Author Topic: Walter Braunfels' Bullpen  (Read 4692 times)

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jlaurson

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Walter Braunfels' Bullpen
« on: August 04, 2013, 05:38:14 AM »
Walter Braunfels will be one of the next big 're-discoveries', much in the way M.Weinberg has been over the last 10 years.

His music is undeniable, once the ears get a taste.



Notes from the 2013 Salzburg Festival ( 5 )
Walter Braunfels • Jeanne D'Arc
The Would-Be Future of Opera at Stake



http://ionarts.blogspot.com/2013/08/notes-from-2013-salzburg-festival-5.html

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Re: Walter Braunfels' Bullpen
« Reply #1 on: October 19, 2015, 06:34:15 PM »
Not posts besides Jens here?!?!? :o Well, let me add that every work I've heard from Braunfels (so far) has been absolutely first-rate. I only own the two recordings of orchestral works on Dutton, but I did manage to snag the CPO recording (w/ Dennis Russell Davies conducting) for a great price. Anyway, this composer should be better known as it's melodic, dramatic, and well-crafted music. There are also many moving moments in the works I've heard so far, especially the Adagio in the Piano Concerto.
“Works of art make rules; rules do not make works of art.” - Claude Debussy

Offline Scion7

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Re: Walter Braunfel [1882-1954] -
« Reply #2 on: October 19, 2015, 06:50:46 PM »
from the New Grove:

Braunfels, Walter
(b Frankfurt, 19 Dec 1882; d Cologne, 19 March 1954). German composer. At an early age he demonstrated strong musical gifts which were encouraged by his mother, a pianist who was a great-niece of Louis Spohr and a friend of Liszt and Clara Schumann. Braunfels began studying the piano at the age of 12 with James Kwast at the Hoch Conservatory in Frankfurt. He studied law and economics at the University of Munich, but after hearing a performance of Wagner’s Tristan und Isolde under Mottl he decided to devote his energies to music. In 1902 he went to Vienna to study the piano with Leschetizky and after a year attained a level of virtuosity sufficient to enable him to pursue a successful career as a concert pianist for many years. He returned to Munich to study composition with Thuille, and also served under Mottl at the Nationaltheater. In 1925 he became co-director of the newly constituted Cologne Hochschule für Musik with the conductor Hermann Abendroth.
A determined opponent of the Nazis, Braunfels was removed from this post in 1933 on account of being half-Jewish. Although his music was officially proscribed during the Third Reich, Braunfels refused to leave Germany, withdrawing instead into self-imposed exile at Lake Constance where, in isolation, he continued to compose. In 1945 he was again summoned to Cologne in order to rebuild the Hochschule, and was made professor emeritus in 1950.
Like many composers of his generation, Braunfels was profoundly influenced by Wagner. But he was equally inspired by the orchestral virtuosity and fantasy of Berlioz’s music to which he paid homage in the orchestral piece Phantastische Erscheinungen eines Themas von Hector Berlioz (1917). His first breakthrough came with the opera Prinzessin Brambilla which enjoyed a successful première under Schillings in Stuttgart in 1909. The work, based on a story by Hoffmann, is a typical post-Wagnerian fairy tale opera in the manner of such contemporaries as Humperdinck, Klose and Pfitzner. A greater individuality is manifested in his second staged opera Die Vögel (1920), based on Aristophanes’ comedy. Here the romantic ardour and the sense of longing for unearthly spiritual values struck a chord in a Germany trying to recover from World War I. Enthusiastically championed by Bruno Walter in Munich, it quickly established a place in many German opera houses during the early 1920s. Further success came with his next opera Don Gil von den grünen Hosen (1924), a work distinguished for its skilfully conceived sequence of through-composed ensemble scenes coloured with elements of Spanish folklore.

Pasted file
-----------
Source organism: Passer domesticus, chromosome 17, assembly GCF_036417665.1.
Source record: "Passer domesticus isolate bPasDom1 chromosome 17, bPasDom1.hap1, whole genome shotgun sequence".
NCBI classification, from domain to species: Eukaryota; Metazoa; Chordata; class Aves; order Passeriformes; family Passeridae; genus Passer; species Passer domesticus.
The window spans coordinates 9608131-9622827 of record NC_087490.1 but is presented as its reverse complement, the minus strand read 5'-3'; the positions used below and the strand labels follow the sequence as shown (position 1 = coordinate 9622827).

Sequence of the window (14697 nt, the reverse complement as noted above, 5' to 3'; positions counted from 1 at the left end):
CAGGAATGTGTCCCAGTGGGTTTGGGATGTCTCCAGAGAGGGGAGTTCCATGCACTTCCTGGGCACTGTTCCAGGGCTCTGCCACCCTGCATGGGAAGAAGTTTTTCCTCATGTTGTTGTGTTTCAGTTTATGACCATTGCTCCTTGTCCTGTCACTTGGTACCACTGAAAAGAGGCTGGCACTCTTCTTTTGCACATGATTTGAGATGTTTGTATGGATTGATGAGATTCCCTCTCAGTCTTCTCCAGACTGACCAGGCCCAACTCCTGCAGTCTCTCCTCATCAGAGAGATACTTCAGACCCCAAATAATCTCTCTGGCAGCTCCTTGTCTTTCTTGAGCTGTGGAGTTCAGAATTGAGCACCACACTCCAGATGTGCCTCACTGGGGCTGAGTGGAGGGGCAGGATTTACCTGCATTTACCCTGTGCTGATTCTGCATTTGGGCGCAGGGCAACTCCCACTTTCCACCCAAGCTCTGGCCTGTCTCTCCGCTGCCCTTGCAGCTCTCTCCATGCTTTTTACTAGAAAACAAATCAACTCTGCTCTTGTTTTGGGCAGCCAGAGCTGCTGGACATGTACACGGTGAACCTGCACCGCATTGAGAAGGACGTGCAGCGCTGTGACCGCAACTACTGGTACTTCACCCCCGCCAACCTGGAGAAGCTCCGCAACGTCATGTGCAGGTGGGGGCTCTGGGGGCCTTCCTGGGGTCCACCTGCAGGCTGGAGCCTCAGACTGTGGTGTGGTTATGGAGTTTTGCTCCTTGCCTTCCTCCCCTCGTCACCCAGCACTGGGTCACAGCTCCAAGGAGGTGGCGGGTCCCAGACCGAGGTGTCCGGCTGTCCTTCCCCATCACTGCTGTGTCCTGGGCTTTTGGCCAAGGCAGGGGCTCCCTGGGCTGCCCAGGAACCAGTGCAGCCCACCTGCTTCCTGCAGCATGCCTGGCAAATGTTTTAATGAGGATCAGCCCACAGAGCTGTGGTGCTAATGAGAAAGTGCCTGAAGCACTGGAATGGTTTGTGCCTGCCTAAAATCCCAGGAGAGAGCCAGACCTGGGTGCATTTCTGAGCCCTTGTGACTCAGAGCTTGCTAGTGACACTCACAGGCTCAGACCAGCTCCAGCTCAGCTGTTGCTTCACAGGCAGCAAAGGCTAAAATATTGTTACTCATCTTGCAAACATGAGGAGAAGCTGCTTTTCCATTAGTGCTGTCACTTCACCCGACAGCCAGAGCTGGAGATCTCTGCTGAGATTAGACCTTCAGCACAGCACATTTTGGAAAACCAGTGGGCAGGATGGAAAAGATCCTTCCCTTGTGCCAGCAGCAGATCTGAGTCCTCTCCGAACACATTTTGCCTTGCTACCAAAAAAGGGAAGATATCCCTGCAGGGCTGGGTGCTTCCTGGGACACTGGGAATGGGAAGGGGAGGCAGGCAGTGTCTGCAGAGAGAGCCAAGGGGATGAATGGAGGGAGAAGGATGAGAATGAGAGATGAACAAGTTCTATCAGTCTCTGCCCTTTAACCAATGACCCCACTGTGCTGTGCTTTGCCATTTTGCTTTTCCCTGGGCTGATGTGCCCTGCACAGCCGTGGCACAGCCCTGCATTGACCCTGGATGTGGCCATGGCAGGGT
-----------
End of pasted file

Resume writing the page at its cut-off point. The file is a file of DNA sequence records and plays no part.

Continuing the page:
By 1925 Braunfels ranked with Strauss and Schreker as one of the most popular of contemporary German opera composers. But his non-operatic compositions also gained considerable respect. Influential conductors such as Furtwängler performed the Phantastische Erscheinungen and the brilliant Don Juan: eine klassich-romantische Phantasmagorie (1923), while Abendroth gave the immensely successful premières of the Te Deum (1921) and the Grosse Messe (1926). In the latter works, Braunfels moved away from the late Romantic language of the early operas to a more austere neo-Baroque style, the massive sonorities of which almost recall those of Bruckner. This austerity became even more pronounced after Braunfels had been removed from his post in Cologne in 1933. During this period he was increasingly drawn to religious and mystical subjects, collaborating for example with the poet Paul Claudel on the opera Verkündigung, composed during the first years of the Nazi regime but first performed only in 1948. Near the end of World War II Braunfels turned to chamber music, composing three string quartets and a string quintet, works of great formal concentration which reveal the profound influence of Beethoven.
Although Braunfels was rehabilitated after 1945, his music no longer enjoyed the same level of esteem as in the 1920s. Considered old-fashioned and reactionary in the context of postwar musical developments, his work was quickly forgotten. However, a revival of interest in Braunfels took place during the 1990s with performances of Die Vögel in Bremen (1991) and Berlin (1994), and a subsequent recording of the opera released in 1996.